Contribution Guidelines

As an open-source project, we welcome and encourage the community to submit patches directly to project ACRN. In our collaborative open-source environment, standards and methods for submitting changes help reduce the chaos that can result from an active development community.

This document explains how to participate in project conversations, log and track bugs and enhancement requests, and submit patches to the project so that your patch will be accepted quickly into the codebase.

Here’s a quick summary:

  • ACRN uses the permissive open source BSD 3-Clause license that allows you to freely use, modify, distribute and sell your own products that include such licensed software.

  • There are some imported or reused components of the ACRN project that use other licensing and are clearly identified.

  • The Developer Certificate of Origin (DCO) process is followed to ensure developers are following licensing criteria for their contributions, and documented with a Signed-off-by line in commits.

  • ACRN development workflow is supported on Linux.

  • Source code for the project is maintained in the GitHub repo:

  • Issue and feature tracking is done using GitHub issues in this repo.

  • A Continuous Integration (CI) system runs on every Pull Request (PR) to verify several aspects of the PR including Git commit formatting, coding style, sanity-check builds, and documentation builds.

  • The ACRN user mailing list is a great place to engage with the community, ask questions, discuss issues, and help each other.

Technical Steering Committee (TSC)

The Technical Steering Committee (TSC) is responsible for technical oversight of the open source ACRN project. The role and rules governing the operations of the TSC and its membership, are described in the project’s technical-charter.

These are the current TSC voting members and chair person:


Licensing is very important to open-source projects. It helps ensure that the software continues to be available under the terms that the author desired.

Project ACRN uses a BSD-3-Clause license, as found in the LICENSE in the project’s GitHub repo.

A license tells you what rights you have as a developer, as provided by the copyright holder. It is important that the contributor fully understands the licensing rights and agrees to them. Sometimes the copyright holder isn’t the contributor, such as when the contributor is doing work on behalf of a company.

Developer Certification of Origin (DCO)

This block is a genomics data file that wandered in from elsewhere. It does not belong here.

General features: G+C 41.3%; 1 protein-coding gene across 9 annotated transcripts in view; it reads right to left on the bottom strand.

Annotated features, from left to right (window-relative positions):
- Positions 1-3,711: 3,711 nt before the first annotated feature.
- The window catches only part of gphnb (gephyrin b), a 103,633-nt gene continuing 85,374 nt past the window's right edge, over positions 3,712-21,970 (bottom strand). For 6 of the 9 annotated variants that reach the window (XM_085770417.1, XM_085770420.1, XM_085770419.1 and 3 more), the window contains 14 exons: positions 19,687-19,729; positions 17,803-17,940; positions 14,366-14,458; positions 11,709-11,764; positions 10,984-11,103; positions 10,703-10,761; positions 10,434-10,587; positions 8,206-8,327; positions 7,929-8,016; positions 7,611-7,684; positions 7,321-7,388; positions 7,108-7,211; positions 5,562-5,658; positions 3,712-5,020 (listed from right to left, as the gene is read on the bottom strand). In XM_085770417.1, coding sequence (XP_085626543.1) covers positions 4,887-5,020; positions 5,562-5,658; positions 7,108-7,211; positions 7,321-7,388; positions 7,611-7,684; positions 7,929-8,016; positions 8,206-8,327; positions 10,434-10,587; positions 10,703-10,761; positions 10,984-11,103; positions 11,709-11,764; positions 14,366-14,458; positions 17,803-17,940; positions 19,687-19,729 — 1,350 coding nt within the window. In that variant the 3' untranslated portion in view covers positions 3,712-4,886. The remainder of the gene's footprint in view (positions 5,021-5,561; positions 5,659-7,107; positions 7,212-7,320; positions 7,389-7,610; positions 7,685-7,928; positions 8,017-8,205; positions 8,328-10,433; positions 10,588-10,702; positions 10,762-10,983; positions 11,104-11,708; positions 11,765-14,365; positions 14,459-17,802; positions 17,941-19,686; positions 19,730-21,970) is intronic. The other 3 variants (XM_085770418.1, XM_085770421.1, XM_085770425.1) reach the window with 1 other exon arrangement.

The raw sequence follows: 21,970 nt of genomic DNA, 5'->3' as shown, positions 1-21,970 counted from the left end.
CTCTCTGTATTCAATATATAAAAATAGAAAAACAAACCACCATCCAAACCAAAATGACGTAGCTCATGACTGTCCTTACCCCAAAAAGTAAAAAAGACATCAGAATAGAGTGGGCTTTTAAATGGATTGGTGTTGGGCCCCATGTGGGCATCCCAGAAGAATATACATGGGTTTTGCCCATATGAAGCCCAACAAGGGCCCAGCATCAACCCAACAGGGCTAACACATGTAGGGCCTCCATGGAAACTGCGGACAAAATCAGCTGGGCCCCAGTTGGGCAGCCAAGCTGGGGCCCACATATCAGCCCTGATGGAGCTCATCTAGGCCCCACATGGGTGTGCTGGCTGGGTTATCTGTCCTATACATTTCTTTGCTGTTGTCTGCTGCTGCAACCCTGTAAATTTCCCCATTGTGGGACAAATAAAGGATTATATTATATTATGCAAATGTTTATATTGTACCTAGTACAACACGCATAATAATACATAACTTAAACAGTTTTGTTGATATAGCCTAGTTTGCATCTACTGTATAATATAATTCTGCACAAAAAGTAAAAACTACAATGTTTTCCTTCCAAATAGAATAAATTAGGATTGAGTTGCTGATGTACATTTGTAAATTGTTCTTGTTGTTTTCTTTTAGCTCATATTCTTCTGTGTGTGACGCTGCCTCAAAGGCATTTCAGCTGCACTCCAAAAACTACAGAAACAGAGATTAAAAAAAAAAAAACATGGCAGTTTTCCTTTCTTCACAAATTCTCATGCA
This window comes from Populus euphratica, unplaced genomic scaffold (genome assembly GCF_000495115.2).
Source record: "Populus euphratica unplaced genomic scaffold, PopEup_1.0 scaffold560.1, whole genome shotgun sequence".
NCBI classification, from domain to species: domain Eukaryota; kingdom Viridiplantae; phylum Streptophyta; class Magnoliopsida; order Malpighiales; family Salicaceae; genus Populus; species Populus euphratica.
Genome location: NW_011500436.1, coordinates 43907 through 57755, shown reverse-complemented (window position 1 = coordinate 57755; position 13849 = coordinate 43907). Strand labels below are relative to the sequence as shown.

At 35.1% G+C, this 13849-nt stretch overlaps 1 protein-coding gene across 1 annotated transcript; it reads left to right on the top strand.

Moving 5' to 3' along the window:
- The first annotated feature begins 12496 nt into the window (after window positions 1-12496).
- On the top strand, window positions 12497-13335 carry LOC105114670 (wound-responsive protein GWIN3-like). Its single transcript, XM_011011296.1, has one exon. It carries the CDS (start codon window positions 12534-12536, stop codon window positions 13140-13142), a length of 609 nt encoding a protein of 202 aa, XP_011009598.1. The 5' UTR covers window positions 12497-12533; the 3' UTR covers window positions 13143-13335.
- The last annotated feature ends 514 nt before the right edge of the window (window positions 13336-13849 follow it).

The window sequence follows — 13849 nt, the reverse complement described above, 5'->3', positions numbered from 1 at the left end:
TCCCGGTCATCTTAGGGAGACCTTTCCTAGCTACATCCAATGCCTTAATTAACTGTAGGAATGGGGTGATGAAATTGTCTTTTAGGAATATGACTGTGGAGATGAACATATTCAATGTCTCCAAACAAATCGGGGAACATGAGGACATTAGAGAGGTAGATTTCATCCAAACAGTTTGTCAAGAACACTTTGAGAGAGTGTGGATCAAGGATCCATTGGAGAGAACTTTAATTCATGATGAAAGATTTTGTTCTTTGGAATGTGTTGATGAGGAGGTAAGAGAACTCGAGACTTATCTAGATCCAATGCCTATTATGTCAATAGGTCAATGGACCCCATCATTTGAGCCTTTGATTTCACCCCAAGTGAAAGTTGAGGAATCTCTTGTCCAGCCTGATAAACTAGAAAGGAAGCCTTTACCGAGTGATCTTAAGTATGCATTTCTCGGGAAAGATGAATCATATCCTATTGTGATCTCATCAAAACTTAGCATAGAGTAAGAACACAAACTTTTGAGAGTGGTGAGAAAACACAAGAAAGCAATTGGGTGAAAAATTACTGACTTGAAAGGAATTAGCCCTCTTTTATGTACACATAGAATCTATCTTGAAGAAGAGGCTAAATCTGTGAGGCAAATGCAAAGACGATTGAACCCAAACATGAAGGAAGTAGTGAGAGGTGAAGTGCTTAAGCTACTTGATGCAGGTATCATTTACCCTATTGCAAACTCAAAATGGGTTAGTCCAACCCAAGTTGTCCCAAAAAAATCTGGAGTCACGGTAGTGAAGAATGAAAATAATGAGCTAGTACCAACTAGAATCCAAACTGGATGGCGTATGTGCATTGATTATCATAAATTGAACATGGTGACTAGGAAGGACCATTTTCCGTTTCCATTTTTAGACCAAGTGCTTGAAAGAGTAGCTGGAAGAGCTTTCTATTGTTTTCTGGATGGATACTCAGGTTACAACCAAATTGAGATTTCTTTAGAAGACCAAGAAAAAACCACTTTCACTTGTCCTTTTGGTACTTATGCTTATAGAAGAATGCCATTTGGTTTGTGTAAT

To make a good faith effort to ensure that licensing criteria are met, project ACRN requires the Developer Certificate of Origin (DCO) process to be followed.

The DCO is an attestation attached to every contribution made by every developer. In the commit message of the contribution, (described more fully later in this document), the developer simply adds a Signed-off-by statement and thereby agrees to the DCO.

When a developer submits a patch, it is a commitment that the contributor has the right to submit the patch per the license. The DCO agreement is shown below and at

Developer's Certificate of Origin 1.1

By making a contribution to this project, I certify that:

(a) The contribution was created in whole or in part by me and I
    have the right to submit it under the open source license
    indicated in the file; or

(b) The contribution is based upon previous work that, to the
    best of my knowledge, is covered under an appropriate open
    source license and I have the right under that license to
    submit that work with modifications, whether created in whole
    or in part by me, under the same open source license (unless
    I am permitted to submit under a different license), as
    Indicated in the file; or

(c) The contribution was provided directly to me by some other
    person who certified (a), (b) or (c) and I have not modified

(d) I understand and agree that this project and the contribution
    are public and that a record of the contribution (including
    all personal information I submit with it, including my
    sign-off) is maintained indefinitely and may be redistributed
    consistent with this project or the open source license(s)

DCO Sign-Off Methods

The DCO requires that a sign-off message, in the following format, appears on each commit in the pull request:

Signed-off-by: Acrnus Jones <>

You can either manually add the DCO text to your commit body or you can add -s or --signoff to your usual Git commit commands. If you forget to add the sign-off, you can also amend a previous commit with the sign-off by running git commit --amend -s. If you’ve pushed your changes to GitHub already, you’ll need to force push your branch after this with git push -f.


The name and email address of the account you use to submit your PR must match the name and email address on the Signed-off-by line in your commit message.